To fit the bird nest theme, I used a stashed embroidery quilting bird motif to quilt some of the snowball blocks and two of the corners. The rest of the blocks are quilted with an all-over swirl design, the borders feathered. The sheeting fabric was somewhat difficult to quilt as it didn’t glide over my machine like quilter’s cotton does, but my free-motion skills aren’t perfect anyhow. All the free motion made for quick work—it went from basted to quilted in a single evening.
And so my sixth quilt start became my thirty-second quilt finish. Working with the older piecing, I could tell how my skills have improved—small betterments became a substantial change that I hadn’t otherwise noticed. There’s also something to be said for ease of working with high-quality fabric instead of the cheap stuff this is made of.
In the end, I didn’t need that charm pack at all, although a few charms made it into the binding when I found myself short on the brown texture. Perhaps I’ll make a pillow or two to match—I still have an entire twin sheet plus scraps of the background and backing fabric. Regardless of its future, it feels great to recover the storage space and knock another unfinished project off the list.
In the realm of quilting, this is hardly an “old” project to finally finish. What’s the oldest project you’ve ever dug out of a box and finished up?
The last time I mentioned my english paper piecing project (blocks from Lucy Boston: Patchwork of the Crosses), I’d sewn together about fifteen pieces—not even half a block. That was two years ago. Unlike many of my once-mentioned (even twice-mentioned) projects, I have continued to work on this one, albeit unhurriedly.
I go through phases where I’m content basting the individual pieces to their paper foundations, and make a bit of progress that way.
Then, I go through phases of piecing some together, building blocks a bit at a time.
This is where it stands after a bit more work while we traveled to New Jersey to see family last weekend.
In another two years or so, I may even finish an entire block.
In 2012, I started a steampunk costume that never seemed to take flight. The only finished piece is the skirt stay/brooch, created in collaboration with my friend Katherine Koba (who did all the beadwork, and continues to create the mathematically-inspired jewelry in her Etsy shop).
The backstory for the character I dreamt up to costume included Ada Lovelace as her godmother, inspiring her to tool about with Babbage’s analytical engines. While the character is fictitious, Lady Ada King, Countess of Lovelace was not—she’s considered the first computer programmer, having theorized how the Analytical Engine could do calculations decades before an electronic computer was built. So, in honor of Ada Lovelace Day (the middle Tuesday of October every year), here is a post about the brooch (finally!).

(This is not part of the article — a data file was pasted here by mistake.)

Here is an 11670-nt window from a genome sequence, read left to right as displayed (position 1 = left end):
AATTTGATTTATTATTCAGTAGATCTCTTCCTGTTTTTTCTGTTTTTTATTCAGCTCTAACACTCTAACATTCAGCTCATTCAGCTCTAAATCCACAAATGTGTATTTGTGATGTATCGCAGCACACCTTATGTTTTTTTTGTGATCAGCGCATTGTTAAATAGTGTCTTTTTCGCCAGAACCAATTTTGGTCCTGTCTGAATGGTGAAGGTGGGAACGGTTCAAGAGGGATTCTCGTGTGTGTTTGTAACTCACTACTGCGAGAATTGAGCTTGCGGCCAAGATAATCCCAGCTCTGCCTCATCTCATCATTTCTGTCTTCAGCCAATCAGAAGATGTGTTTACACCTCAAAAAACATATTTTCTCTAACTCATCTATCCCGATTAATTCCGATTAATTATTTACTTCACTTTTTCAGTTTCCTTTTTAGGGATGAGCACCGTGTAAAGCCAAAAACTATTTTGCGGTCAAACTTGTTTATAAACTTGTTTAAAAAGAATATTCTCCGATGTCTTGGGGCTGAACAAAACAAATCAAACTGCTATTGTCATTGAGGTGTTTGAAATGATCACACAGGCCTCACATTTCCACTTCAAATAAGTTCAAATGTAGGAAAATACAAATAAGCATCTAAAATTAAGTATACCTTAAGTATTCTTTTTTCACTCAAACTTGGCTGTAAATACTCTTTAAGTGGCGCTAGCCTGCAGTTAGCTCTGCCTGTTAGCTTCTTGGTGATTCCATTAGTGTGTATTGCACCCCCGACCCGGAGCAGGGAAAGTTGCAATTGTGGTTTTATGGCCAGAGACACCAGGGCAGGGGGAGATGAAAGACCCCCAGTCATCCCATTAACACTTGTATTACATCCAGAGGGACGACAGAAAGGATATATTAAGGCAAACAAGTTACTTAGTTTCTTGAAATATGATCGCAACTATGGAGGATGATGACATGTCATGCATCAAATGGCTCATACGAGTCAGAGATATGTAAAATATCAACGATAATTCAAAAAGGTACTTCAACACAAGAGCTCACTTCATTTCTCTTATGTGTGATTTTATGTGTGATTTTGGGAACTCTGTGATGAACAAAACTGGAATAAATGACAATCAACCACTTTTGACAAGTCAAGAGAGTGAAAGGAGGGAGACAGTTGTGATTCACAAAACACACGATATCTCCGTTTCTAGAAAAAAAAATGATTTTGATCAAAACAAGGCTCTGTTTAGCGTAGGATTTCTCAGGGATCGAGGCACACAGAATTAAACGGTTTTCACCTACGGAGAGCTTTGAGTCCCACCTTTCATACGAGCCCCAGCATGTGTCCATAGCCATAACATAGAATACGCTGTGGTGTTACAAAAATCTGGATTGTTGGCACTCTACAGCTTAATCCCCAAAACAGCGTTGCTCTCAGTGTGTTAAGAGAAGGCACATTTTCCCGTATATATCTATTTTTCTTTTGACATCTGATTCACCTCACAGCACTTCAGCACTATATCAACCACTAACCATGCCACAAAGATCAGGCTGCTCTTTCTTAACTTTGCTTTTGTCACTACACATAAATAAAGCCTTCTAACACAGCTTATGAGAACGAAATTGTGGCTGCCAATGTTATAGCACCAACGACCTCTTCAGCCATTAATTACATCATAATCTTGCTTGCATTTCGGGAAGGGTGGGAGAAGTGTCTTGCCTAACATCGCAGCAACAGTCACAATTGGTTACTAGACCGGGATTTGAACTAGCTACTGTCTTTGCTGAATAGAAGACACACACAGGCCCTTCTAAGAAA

With computers, everything boils down to zeros and ones—electric current on or off. Calculations are performed by circuits of varying complexities. One of the more basic is called a full adder, which we modeled this brooch after. As you might guess from the name, it adds numbers together.
In the beadwork, the inputs are splayed across the top and the results (sum and carryover) are dangling from the bottom, with the gates and intermediate results between. The smaller, purplish beads are numbers—1 or 0—and the larger orange and gold represent the logic gates—gold for AND, orange for XOR. The white beads are filler for the paths between the gates.
The beadwork is mounted on a base made from bicycle gears (we can pretend they’re from an analytical engine) that were superglued together and spray-painted. I can’t speak for Koba, but I think sizing the wires correctly was the most difficult part of this—particularly since the gears and I were in Utica, and Koba and the beads were in South Korea!
Plumleigh can’t do any actual calculations with this full adder, but it certainly is a fun accessory to wear while she fiddles with a real set of circuits solving any manner of problem.
Projects like this are just one of the myriad ways STEM sneaks into my crafting. How does it influence your hobbies?
A group of us are starting a Modern Quilt Guild here in Vermont. It’s very exciting, but also a bit drudging trying to get everything set up and official and to get the ball rolling with actual guild-type stuff rather than being all about business, business, business, and “do we want to be MQG-official?”, et cetera.
At our September meeting, we had our first demo, potholders based on the ones in Zakka Style—a great demo idea, since it shows all the steps of quilting in one small package. To encourage members to try out the skills and techniques, we’re charged with bringing a completed potholder of any type to the next meeting.